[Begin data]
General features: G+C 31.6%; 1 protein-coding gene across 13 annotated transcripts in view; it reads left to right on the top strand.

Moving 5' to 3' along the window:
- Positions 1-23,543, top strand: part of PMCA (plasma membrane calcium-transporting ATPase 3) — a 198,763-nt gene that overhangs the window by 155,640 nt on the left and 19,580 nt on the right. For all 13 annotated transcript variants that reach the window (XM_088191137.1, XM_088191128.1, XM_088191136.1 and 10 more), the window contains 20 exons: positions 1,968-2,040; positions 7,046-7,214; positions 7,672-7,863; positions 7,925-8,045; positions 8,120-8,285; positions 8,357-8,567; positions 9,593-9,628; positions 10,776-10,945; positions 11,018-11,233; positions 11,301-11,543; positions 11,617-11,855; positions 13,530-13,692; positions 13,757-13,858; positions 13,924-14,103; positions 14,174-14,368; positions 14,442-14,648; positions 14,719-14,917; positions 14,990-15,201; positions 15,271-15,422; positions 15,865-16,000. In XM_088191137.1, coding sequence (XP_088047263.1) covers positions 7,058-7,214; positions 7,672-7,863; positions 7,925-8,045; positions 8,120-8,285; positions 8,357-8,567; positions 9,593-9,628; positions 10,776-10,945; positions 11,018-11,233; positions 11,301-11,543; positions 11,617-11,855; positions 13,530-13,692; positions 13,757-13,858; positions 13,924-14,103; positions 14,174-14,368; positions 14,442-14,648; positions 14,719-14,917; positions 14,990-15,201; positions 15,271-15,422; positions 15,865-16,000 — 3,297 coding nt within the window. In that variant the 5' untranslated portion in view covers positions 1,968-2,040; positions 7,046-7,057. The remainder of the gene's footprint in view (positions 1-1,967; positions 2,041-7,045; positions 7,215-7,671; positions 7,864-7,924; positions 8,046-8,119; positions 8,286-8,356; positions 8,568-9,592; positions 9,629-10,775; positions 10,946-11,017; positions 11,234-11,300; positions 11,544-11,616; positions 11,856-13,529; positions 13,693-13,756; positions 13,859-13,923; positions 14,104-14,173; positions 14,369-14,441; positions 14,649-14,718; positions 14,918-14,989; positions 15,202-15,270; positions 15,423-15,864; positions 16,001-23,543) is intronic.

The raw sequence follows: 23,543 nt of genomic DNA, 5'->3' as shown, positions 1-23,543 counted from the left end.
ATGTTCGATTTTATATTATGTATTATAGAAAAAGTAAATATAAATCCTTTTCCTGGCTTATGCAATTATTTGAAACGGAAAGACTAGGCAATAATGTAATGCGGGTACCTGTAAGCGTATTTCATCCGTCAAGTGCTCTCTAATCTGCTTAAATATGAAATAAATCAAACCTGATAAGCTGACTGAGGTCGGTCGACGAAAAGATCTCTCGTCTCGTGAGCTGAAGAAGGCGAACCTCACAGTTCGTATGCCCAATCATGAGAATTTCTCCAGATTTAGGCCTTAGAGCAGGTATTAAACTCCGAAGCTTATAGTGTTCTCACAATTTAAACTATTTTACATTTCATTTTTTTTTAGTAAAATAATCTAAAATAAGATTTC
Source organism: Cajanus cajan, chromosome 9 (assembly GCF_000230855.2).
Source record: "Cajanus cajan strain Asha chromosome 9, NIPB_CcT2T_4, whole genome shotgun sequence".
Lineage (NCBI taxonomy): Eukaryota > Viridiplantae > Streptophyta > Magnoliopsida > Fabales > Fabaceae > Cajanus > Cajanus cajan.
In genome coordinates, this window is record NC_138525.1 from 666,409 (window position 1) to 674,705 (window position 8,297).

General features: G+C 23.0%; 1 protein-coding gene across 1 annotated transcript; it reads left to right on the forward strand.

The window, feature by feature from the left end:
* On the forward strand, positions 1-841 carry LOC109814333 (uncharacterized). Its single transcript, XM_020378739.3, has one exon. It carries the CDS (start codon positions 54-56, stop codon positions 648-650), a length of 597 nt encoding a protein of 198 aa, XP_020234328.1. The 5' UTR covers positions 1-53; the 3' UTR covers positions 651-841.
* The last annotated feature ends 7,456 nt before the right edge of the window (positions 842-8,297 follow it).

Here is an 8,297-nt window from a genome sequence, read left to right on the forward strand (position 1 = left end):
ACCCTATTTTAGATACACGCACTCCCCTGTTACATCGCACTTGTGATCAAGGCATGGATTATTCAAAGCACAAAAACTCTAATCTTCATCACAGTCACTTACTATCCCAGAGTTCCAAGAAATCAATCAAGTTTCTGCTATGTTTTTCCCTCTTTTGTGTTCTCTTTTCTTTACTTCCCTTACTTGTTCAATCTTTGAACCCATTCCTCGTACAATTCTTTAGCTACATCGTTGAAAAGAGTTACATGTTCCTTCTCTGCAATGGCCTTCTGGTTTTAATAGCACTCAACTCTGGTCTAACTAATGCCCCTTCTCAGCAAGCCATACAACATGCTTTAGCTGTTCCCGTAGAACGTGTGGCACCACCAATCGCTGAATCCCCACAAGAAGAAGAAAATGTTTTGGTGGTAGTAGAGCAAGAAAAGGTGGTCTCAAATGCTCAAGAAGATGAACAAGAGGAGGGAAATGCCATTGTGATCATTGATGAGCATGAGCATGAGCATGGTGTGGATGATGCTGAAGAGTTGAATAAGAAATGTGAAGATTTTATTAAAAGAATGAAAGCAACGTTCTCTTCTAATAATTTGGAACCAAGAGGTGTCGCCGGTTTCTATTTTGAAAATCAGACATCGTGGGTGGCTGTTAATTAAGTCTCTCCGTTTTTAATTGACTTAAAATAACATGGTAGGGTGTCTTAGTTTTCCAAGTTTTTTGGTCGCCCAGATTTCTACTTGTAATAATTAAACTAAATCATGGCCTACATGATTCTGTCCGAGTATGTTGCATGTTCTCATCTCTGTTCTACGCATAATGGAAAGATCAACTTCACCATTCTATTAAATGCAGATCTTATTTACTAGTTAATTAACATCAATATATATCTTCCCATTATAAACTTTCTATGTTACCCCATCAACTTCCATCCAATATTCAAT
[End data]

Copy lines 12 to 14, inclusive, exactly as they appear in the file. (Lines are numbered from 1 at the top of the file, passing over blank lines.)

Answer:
* On the forward strand, positions 1-841 carry LOC109814333 (uncharacterized). Its single transcript, XM_020378739.3, has one exon. It carries the CDS (start codon positions 54-56, stop codon positions 648-650), a length of 597 nt encoding a protein of 198 aa, XP_020234328.1. The 5' UTR covers positions 1-53; the 3' UTR covers positions 651-841.
* The last annotated feature ends 7,456 nt before the right edge of the window (positions 842-8,297 follow it).

Here is an 8,297-nt window from a genome sequence, read left to right on the forward strand (position 1 = left end):